February 6, 2019

When Immigration Leads to Negative Changes

immigrants make America great poster

It has become a popular meme to point out that when someone asks "Is this racist?", the answer will inevitably be "yes." If you have to ask, then it is racist. I have no question that the scenario I am about to describe and the questions I'll pose about it will be viewed as racist and/or xenophobic by some. But in the interest of not avoiding important subjects just because they are controversial or uncomfortable, I continue to believe that this is the sort of thing we need to be able to discuss if we are ever going to arrive at viable solutions to complex problems. And so, I write this post even though I anticipate mostly negative reactions.

For the scenario I am about to describe to make sense, we need to go back in time to the days before the Internet. There is no Amazon.com, and mail-order shopping is done through catalogs. You live in a town with a population of roughly 135,000 people. You have lived there for several years and have been happy there. Although you are only about an hour away from a larger city, one of the many things you like about your town is that there is a good-sized shopping mall there which prevents you from having to drive to the city as often as you would otherwise have to. This mall is also great for your local economy because it draws lots of shoppers from many smaller towns that surround yours.

Due to changes in federal immigration laws and a high demand in your area for immigrant labor to fill agricultural jobs that U.S. citizens will not take, the immigrant population in your area increases dramatically. Most of the immigrants are from Mexico and other Central American counties. Many entered legally due to changes in the law, but some entered illegally. Almost all speak Spanish, and relatively few know much English. While there are exceptions, most seem more interested in bringing their culture with them rather than assimilating.

Many immigrants settle in the area surrounding your town's shopping mall. In a relatively short amount of time, you notice three disturbing changes. First, the crime rate in this area increases dramatically, driving down property values and leading many of the locals to avoid the area. According to the police, the spike in crime is related to drugs and gangs, both of which they attribute to a small number of the immigrants. You now see evidence of tagging everywhere, and many of the younger male immigrants dress in a manner you associate with Latin gangs. Second, the number of visitors to your town's mall drops, leading to the exit of several of the anchor stores. Some remain vacant, and others are replaced by lower-tier stores. Your mall rapidly transitions from something the locals were proud of to a wasteland where few bother to come. As more stores leave, the building does not even look like it is being kept up. Third, many of the neighborhoods around this mall change in similar ways. As the immigrants move in, the locals move out. Things look increasingly run-down, even dangerous.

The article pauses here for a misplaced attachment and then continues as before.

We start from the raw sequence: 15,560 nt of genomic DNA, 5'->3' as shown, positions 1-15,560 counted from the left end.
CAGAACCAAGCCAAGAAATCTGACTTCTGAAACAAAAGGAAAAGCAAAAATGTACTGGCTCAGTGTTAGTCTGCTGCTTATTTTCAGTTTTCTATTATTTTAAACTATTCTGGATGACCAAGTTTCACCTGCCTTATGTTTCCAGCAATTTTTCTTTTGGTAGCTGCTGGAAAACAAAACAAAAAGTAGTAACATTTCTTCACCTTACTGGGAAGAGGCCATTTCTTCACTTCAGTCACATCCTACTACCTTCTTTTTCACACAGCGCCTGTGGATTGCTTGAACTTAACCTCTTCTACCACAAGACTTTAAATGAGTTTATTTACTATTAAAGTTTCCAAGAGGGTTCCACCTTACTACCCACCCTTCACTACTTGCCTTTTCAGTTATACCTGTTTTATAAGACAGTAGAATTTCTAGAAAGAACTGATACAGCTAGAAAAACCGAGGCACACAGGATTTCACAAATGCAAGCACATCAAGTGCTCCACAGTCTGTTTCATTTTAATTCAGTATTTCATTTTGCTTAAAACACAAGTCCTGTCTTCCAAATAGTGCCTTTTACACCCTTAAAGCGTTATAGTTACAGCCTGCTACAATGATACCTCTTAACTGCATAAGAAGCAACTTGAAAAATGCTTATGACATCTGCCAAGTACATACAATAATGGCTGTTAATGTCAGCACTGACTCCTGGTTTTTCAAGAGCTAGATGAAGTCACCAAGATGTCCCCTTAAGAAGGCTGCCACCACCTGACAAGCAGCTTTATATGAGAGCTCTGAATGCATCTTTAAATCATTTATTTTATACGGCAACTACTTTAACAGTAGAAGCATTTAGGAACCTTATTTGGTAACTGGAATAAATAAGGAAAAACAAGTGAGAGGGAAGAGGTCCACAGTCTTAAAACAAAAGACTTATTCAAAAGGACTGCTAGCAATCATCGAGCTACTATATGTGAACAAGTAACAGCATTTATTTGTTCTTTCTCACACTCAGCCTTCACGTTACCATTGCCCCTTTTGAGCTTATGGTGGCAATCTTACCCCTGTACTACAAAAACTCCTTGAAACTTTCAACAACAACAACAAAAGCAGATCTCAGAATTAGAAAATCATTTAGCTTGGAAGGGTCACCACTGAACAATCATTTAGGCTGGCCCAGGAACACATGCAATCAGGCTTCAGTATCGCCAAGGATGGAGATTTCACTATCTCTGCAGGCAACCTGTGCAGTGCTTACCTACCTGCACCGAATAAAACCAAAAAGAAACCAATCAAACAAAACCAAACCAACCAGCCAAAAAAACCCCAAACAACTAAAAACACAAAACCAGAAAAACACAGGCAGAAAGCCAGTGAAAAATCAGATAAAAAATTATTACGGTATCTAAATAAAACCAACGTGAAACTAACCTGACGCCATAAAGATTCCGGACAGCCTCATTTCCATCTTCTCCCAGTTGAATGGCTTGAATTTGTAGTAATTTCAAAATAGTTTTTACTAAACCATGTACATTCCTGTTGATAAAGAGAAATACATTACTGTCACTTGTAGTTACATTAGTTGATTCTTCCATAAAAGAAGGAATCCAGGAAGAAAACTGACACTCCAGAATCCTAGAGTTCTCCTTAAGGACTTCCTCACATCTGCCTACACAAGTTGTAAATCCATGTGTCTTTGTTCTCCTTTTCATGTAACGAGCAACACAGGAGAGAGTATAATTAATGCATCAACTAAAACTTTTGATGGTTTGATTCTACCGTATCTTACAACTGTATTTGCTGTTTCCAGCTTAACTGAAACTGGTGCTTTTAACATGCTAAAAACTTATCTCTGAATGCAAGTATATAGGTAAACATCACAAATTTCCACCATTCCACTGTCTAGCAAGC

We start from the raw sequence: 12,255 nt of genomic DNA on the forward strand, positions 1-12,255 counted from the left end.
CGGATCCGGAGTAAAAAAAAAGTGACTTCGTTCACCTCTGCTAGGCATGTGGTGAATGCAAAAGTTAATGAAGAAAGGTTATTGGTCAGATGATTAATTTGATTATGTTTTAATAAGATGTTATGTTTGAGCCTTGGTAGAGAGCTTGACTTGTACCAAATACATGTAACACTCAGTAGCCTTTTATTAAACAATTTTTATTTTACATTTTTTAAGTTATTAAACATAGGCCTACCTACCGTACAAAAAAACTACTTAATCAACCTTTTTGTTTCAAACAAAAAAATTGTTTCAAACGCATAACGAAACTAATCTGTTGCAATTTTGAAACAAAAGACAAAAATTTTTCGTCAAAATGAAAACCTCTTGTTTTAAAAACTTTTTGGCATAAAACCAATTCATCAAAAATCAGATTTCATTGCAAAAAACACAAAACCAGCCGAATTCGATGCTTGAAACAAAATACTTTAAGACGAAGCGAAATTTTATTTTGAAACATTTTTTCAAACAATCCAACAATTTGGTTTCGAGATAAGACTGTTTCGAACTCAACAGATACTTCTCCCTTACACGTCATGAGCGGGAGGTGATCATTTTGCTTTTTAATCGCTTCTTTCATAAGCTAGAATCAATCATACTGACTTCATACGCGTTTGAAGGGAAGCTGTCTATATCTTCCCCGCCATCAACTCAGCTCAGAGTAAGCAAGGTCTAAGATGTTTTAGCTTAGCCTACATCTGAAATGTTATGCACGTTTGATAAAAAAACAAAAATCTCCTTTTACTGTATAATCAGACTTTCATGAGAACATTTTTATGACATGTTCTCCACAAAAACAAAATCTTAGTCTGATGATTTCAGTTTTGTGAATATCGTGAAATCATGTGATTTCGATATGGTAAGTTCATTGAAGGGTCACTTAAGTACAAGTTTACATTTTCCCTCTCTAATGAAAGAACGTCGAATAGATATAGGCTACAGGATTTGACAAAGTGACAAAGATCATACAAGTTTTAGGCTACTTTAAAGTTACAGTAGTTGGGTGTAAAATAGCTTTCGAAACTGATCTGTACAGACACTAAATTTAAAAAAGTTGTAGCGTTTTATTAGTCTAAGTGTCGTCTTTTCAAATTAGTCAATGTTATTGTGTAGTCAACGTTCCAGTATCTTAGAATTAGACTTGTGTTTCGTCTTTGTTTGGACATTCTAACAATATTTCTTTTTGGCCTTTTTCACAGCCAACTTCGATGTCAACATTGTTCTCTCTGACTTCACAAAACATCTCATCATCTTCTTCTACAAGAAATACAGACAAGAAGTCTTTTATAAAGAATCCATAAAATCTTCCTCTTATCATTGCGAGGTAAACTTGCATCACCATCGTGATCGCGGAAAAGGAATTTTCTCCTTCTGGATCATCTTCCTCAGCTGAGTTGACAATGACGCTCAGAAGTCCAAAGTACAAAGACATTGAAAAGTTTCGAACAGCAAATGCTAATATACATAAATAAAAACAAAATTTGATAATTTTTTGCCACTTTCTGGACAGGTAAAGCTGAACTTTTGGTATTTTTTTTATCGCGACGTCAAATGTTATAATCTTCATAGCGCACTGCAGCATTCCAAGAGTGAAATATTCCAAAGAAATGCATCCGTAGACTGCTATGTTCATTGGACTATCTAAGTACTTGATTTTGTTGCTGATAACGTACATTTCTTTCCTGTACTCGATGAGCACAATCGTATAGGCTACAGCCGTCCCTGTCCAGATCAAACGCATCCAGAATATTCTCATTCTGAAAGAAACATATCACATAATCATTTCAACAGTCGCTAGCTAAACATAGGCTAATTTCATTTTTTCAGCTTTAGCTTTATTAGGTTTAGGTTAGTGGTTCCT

It is important to pause here and note that nobody is claiming that most of the immigrants are criminals. That is not the case. The criminal element here is small, but it is present. What matters more is that the area is now perceived as unsafe due to a measurable increase in the crime rate and the changing appearance. The less safe it is perceived as being, the more people decide to stay away. Investment in the area drops, and the problem worsens.

Is it even mildly surprising that you and the other locals might view this state of affairs as undesirable? It seems like regarding these changes as undesirable is entirely reasonable. After all, none of this is good for your town. Does it make you racist and/or xenophobic if you do not welcome all of these changes? I suspect some will answer in the affirmative; however, I think that most of us would be disappointed to see the area in which we live transform in this way regardless of whether it had anything to do with an influx of immigrants. And if it happened due to an influx of immigrants, I am not sure how that would make it less bad.

As you probably guessed, the scenario I described here was not hypothetical. I saw this happen to a town not too far from where I lived in the 1980s. I remember many people complaining about it, and not all of them were White. From what I remember, the Mexican-Americans who had been living in the area long before the immigrants arrived were not any happier about it than anyone else. As for my Mexican-American friends, they had no more interest in spending time in this area than I did.

There are many good things about immigration, and it is clear that the United States would not be the country it is today without our immigrants. I think we can remember that and celebrate it while acknowledging that not everything about immigration is positive. It sometimes has some undesirable effects, and I'm not sure we do ourselves any favors by refusing to admit it. If we want to understand why some people are so opposed to immigration, especially illegal immigration, I think it might be helpful to make an effort to understand why. Racism and xenophobia are certainly relevant, but I don't think they are the whole story. This is a debate, like many, where we need more reason.